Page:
Source Code – https://github.com/ehelin/Algorithms (get the commit closest to the date of this blog)
As I continue to create blog entries based on an interest that I have at a particular time, it is dawning how much I jump around. At first, I was concerned about this. But, after thinking about it more, it seems like this is how I handle having a wide variety of topics I care about. For example, I have made only made a few blog entries on ‘The Globe In My Bucket Application’ (TGIMBA). This supposed to be my ‘main’ application that I use to learn new technologies/languages/etc. Instead of creating a new application (which can take quite a while to get a stable code base) every time I wanted to explore another language, I was supposed to add it to TGIMBA. However, my last half dozen blog entries deal with the cloud or something else. I am getting back on track with this blog post, but I mention this because of how long my ‘technology to learn’ list is. I would do this even if I didn’t have to work for a living. So, if you were ever trying to determine if something is a hobby or work, ask yourself if it is fun or not and you will have your answer 🙂
Another point – given my incredibly long technology play list, picking up a project for a while, putting it back on the shelf and then picking it up later again does seem to be an effective way to spend time on all your projects. At least it has been for me so far 🙂
The first feature I want to offer is an implementation of the traveling salesman algorithm. Of course, I would not call it this for TGIMBA users. For them, this will be a feature they can turn off or on (always, always give your users a choice…good rule of thumb) that will give them the fastest way to see their bucket list items that are location based. The overall feature would involve identifying any location based bucket list items and then calculating the fastest (distance wise) way they can see all of these bucket list items together.
So, to start, I did a little reading on what the traveling salesman algorithm was conceptually and then started out to come up with a small POC. My first attempt (I left all of the commits to chart my progress in case anyone wants to see this) was not so great. Among other things, it dawned on me that I was not getting all of the possible location permutations. More specifically, I treated ‘locations’ as ‘cities’ in the POC and I was missing some combinations. So, I put the Traveling Salesman Algorithm aside and started on a permutation algorithm.
I found a pattern after reviewing different combinations and came up with what I thought would work. It is quite possible this is also someone else’s solution, but I purposely try to hack my way through an implementation completely on my own without research to see what I can come up with. I also find it helps me remember more. I went through about 5-6 versions before coming up with one that seems to work up to 10 characters. In reality, I will need to refactor it more to handle up to 40-50 locations (probably more). However, for the POC, it seems enough.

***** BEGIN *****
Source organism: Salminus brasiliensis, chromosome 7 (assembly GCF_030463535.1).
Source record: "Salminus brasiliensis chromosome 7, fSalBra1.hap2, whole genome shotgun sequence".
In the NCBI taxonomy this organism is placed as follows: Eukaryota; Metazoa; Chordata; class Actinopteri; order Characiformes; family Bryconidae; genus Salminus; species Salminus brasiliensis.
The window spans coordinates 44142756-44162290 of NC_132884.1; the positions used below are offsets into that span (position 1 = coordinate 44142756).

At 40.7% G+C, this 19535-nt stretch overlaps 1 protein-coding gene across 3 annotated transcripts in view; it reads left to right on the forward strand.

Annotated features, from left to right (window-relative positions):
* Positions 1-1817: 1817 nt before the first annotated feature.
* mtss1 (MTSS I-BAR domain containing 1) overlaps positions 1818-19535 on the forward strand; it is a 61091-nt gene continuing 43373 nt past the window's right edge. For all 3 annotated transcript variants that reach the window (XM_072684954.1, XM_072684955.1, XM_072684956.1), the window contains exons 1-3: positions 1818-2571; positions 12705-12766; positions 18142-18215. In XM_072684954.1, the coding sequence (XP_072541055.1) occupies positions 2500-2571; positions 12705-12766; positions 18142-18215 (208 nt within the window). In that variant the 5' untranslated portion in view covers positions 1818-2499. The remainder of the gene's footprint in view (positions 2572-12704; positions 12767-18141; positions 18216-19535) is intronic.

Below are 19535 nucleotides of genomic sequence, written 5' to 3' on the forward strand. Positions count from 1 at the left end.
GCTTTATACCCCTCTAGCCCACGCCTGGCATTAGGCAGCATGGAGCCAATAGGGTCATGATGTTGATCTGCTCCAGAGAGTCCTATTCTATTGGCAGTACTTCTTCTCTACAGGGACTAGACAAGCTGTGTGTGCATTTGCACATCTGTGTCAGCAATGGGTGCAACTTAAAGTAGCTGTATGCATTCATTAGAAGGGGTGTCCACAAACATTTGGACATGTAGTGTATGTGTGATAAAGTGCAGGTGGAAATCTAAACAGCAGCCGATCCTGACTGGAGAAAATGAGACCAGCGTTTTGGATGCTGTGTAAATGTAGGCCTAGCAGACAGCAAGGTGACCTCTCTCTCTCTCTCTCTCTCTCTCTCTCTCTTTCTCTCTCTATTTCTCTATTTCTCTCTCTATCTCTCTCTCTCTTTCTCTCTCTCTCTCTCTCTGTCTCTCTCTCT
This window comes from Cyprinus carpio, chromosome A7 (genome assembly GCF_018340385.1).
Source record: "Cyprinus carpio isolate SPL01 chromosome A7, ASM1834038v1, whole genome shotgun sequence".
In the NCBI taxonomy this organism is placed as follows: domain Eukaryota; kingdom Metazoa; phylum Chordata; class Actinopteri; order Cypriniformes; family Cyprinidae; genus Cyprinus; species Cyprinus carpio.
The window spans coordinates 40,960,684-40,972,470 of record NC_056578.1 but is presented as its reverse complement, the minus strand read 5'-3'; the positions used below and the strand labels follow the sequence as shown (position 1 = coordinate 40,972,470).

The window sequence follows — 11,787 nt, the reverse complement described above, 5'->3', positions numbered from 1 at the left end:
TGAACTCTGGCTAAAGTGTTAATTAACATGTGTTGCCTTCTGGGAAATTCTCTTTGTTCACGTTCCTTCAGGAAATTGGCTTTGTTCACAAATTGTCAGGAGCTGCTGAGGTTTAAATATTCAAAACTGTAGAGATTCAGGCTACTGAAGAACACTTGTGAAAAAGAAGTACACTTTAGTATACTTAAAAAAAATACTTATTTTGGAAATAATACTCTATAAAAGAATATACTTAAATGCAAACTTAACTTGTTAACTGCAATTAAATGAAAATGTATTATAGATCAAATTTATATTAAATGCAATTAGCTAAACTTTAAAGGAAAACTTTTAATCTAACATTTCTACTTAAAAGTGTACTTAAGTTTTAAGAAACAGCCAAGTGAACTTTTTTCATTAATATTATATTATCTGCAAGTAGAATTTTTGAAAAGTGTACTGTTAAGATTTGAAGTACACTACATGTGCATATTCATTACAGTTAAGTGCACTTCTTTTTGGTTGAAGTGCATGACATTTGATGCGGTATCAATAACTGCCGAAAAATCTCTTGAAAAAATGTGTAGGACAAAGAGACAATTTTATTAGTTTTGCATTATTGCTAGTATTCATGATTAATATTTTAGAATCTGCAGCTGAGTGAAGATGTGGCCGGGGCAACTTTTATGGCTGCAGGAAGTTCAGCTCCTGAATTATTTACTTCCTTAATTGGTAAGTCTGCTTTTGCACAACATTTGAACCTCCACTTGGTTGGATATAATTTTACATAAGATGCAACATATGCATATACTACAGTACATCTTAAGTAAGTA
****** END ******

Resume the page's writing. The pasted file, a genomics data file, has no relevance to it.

The algorithm is fairly basic. Major steps are:
- Get factorial of the character count so you know how many permutations to expect
- Sort characters in ascending order
- Flip last two (from the right)
- Increment the next position (from the right) until you have gotten the max value in the list of characters and sort in ascending order to the right of this position.
Continue in this manner moving towards the left of the character list until the iteration count matches the factorial. If successful, the character list will be sorted in descending order as the result of the algorithm. At least this is what I have observed. I have added a test suite to test each option. As I refactor this to handle larger lists of characters, I will add more tests. They will just take a while to run!
So now armed with the new permutation algorithm, I went back to the Traveling Salesman Algorithm. For each city (ten in this simulation), these steps are performed:
- Get a list of the other cities and the distance from this city to each one.
- Get a permutation list of all possible city visit combinations starting from one city and then ending back on that city.
- Record the result.
Initially, all of the ‘routes’ to visit the different cities came up with same distance and I thought this was an error. It still may be an error, but I am starting to think the lowest cost order of cities is the same no matter what city you start from. Oh well…time will tell.
One thing I like to do when learning something is take the ‘out of the box’ or ‘layman’s’ approach. More specifically, what can I do with a particular technology without much research. For both algorithms, I took the brute force route. I am certain there are better ways to approach these two algorithms, but by starting in this manner, I hope to retain more 🙂